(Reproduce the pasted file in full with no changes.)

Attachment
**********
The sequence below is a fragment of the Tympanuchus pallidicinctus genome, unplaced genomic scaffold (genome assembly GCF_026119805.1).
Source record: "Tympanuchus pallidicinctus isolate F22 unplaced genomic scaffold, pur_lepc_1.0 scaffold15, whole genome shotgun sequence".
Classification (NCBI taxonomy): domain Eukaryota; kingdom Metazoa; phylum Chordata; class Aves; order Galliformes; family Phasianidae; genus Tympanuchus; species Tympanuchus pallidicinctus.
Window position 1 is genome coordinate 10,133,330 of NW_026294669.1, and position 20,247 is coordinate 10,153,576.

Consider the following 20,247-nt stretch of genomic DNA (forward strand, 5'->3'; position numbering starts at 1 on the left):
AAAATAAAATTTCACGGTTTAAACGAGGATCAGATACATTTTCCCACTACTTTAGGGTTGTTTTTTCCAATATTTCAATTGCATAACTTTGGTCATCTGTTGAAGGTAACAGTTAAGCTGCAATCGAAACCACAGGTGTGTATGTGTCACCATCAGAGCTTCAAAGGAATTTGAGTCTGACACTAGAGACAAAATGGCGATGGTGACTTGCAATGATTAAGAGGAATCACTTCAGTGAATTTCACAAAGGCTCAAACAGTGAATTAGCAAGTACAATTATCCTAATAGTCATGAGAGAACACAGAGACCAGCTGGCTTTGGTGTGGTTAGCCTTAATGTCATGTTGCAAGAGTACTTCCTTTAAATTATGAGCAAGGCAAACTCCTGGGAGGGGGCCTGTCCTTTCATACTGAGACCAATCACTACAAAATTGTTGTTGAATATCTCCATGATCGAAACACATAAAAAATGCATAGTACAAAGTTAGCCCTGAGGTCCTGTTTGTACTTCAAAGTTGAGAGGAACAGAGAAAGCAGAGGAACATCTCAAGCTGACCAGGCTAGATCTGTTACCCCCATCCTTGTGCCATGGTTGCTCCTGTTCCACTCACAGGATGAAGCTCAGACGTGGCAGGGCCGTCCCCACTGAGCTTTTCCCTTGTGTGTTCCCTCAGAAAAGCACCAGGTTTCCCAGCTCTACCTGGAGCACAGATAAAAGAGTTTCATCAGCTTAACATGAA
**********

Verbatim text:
The sequence below is a fragment of the Tympanuchus pallidicinctus genome, unplaced genomic scaffold (genome assembly GCF_026119805.1).
Source record: "Tympanuchus pallidicinctus isolate F22 unplaced genomic scaffold, pur_lepc_1.0 scaffold15, whole genome shotgun sequence".
Classification (NCBI taxonomy): domain Eukaryota; kingdom Metazoa; phylum Chordata; class Aves; order Galliformes; family Phasianidae; genus Tympanuchus; species Tympanuchus pallidicinctus.
Window position 1 is genome coordinate 10,133,330 of NW_026294669.1, and position 20,247 is coordinate 10,153,576.

Consider the following 20,247-nt stretch of genomic DNA (forward strand, 5'->3'; position numbering starts at 1 on the left):
AAAATAAAATTTCACGGTTTAAACGAGGATCAGATACATTTTCCCACTACTTTAGGGTTGTTTTTTCCAATATTTCAATTGCATAACTTTGGTCATCTGTTGAAGGTAACAGTTAAGCTGCAATCGAAACCACAGGTGTGTATGTGTCACCATCAGAGCTTCAAAGGAATTTGAGTCTGACACTAGAGACAAAATGGCGATGGTGACTTGCAATGATTAAGAGGAATCACTTCAGTGAATTTCACAAAGGCTCAAACAGTGAATTAGCAAGTACAATTATCCTAATAGTCATGAGAGAACACAGAGACCAGCTGGCTTTGGTGTGGTTAGCCTTAATGTCATGTTGCAAGAGTACTTCCTTTAAATTATGAGCAAGGCAAACTCCTGGGAGGGGGCCTGTCCTTTCATACTGAGACCAATCACTACAAAATTGTTGTTGAATATCTCCATGATCGAAACACATAAAAAATGCATAGTACAAAGTTAGCCCTGAGGTCCTGTTTGTACTTCAAAGTTGAGAGGAACAGAGAAAGCAGAGGAACATCTCAAGCTGACCAGGCTAGATCTGTTACCCCCATCCTTGTGCCATGGTTGCTCCTGTTCCACTCACAGGATGAAGCTCAGACGTGGCAGGGCCGTCCCCACTGAGCTTTTCCCTTGTGTGTTCCCTCAGAAAAGCACCAGGTTTCCCAGCTCTACCTGGAGCACAGATAAAAGAGTTTCATCAGCTTAACATGAA